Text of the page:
When my job asked how quickly I could begin teaching online, the answer was simple…immediately. Eighty percent of my classes were already online and the one that wasn’t was previously set up for online learning because it’s hybrid.
As I listened to friends who live in New York and bloggers from the same area, I realize space is a privilege. Our home isn’t large, but we have separate rooms from which to work. Our spare bedroom is set up for me to grade or virtually meet privately with students. My teenage daughter is comfy logging on to Google Classroom from her bed. And Dwight has joked that the entire downstairs is his office. Even when I want to “get out,” I don’t have to leave the house. I can sit on our screened-in patio and eat meals and write.
That leads me to another privilege: location. We live in Florida. Unlike family members, who are in Illinois, Michigan, and Pennsylvania, I’ve been able to work out in my driveway, take bike rides, and practice yoga (on the patio). The weather’s been between the 70s and 90s. I don’t have cabin fever.
Though circumstances are sad, I’m grateful our daughter is a senior. I won’t have to worry about what the school district is doing in the fall. Stay online or don’t stay online, both of our daughters’ K-12 education is complete. I only halfway feel this way; online education for the nation is not a great idea for a host of reasons. But see how easy it is to slip into a self-centered perspective?
I’m thankful my husband and I have occupations we can still do from home and that I have a thriving business that’s kept me occupied with editing dissertations and independent novels throughout this pandemic. *We’re not worried about finances.
Initially, people were asking what’s changed or what have I learned from these times. And for a minute, my answer was nothing because I’d already adjusted my life according to what I’d determine is right for me.
As I think long and hard, my answer is still nothing. But a few ideas have been reinforced.
It’s always important to acknowledge our specific privileges and then consider life from others’ perspectives as a way to break out of our bubbles and gain diverse understandings. Some people are a little more worried than I am because they’ve had to figure out how to make life work, not make adjustments…literally learn how to do life. They’re waiting on their government-funded stimulus checks so they can eat and pay bills.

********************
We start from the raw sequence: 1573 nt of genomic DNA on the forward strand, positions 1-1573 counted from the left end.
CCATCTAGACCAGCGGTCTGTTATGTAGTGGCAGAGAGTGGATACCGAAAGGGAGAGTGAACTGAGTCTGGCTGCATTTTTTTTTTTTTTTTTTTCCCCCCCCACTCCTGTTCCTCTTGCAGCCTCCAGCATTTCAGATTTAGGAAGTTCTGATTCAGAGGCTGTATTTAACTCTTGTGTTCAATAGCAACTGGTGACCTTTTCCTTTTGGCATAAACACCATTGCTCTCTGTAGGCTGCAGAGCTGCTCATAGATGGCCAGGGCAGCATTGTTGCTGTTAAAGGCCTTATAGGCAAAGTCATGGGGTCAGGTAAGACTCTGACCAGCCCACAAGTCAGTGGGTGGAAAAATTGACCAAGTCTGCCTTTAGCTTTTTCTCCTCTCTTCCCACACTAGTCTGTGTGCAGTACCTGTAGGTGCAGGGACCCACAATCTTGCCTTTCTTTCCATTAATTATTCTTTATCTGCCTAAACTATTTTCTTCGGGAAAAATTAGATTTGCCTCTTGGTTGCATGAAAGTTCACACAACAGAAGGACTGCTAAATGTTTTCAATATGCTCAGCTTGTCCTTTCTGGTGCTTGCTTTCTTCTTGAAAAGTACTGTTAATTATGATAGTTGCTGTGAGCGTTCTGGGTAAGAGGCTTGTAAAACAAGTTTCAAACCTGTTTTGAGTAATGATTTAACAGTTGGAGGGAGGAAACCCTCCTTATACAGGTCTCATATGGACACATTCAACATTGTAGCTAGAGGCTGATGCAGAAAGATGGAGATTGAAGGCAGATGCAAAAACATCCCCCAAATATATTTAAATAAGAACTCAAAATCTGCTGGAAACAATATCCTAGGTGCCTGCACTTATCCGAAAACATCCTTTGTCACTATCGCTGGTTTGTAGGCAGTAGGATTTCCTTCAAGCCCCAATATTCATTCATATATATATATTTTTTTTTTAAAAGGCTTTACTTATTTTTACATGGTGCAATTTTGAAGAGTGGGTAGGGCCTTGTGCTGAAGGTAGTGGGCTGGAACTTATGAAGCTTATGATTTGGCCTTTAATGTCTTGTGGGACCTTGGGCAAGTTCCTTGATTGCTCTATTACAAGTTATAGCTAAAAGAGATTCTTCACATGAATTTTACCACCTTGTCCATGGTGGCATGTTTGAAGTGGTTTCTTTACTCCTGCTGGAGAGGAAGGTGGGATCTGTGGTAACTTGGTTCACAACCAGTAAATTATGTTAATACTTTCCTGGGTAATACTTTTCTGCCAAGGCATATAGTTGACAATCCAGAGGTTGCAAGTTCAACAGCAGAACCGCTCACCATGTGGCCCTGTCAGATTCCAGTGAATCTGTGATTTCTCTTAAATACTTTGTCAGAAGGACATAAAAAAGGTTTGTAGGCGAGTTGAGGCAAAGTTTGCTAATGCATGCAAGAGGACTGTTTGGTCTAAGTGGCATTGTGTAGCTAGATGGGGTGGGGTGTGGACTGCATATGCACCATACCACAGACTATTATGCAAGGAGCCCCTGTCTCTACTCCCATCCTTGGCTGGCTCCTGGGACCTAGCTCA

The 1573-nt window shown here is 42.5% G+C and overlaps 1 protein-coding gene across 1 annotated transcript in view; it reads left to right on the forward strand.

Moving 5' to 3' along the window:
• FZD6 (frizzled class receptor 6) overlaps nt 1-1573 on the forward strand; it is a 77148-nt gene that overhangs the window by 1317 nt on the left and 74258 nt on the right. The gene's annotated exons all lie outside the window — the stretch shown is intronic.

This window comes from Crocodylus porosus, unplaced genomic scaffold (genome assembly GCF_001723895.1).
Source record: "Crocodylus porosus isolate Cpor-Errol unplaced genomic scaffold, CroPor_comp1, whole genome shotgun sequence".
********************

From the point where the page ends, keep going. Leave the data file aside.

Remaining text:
Others are a little more whimsical because their local news reports sound different and their government restrictions are few. For example, an IG follower in Brisbane posted a photo of herself getting a haircut…at a salon. Someone in California would probably shudder to think of committing what they would view as a socially irresponsible act right now.
Think about life from another person’s perspective. An alternate point of view may lead to a shift in empathy, thus opening a space for other things, like dialogue, grace, or service. And without sounding too preachy, I think it’s worth reminding that these traits are important not just now, but always.
*Oh, and about those finances…privilege has also allowed me to give more. Because I’m not driving anywhere, I’m saving on gas. Because we’re eating out less and spending fewer dollars on entertainment, I’ve watched my discretionary funds grow. With the money I’ve saved, I’ve been able to be of service to my alma maters and to a few family members, and for that I’m grateful.
In what ways are you privileged these days?
Remembering anything is possible has been one of my goals since 2017. It’s the first sentence on my list of goals that sits on the right side of my bathroom mirror. I remind myself of this because it keeps me not grounded. It reminds me of life’s possibilities.
Recently this statement was reinforced. One of my colleagues contacted me and asked if I would be the keynote speaker for a session at our national literacy conference. Their original speaker was Laurie Halse Anderson. Laurie…flipping Halse Anderson! If you don’t know who she is, then click here. She had a scheduling conflict and had to bow out. Because my colleague knew that three other women and I have an edited anthology coming out October 2020, he thought showcasing our work would be a good fit.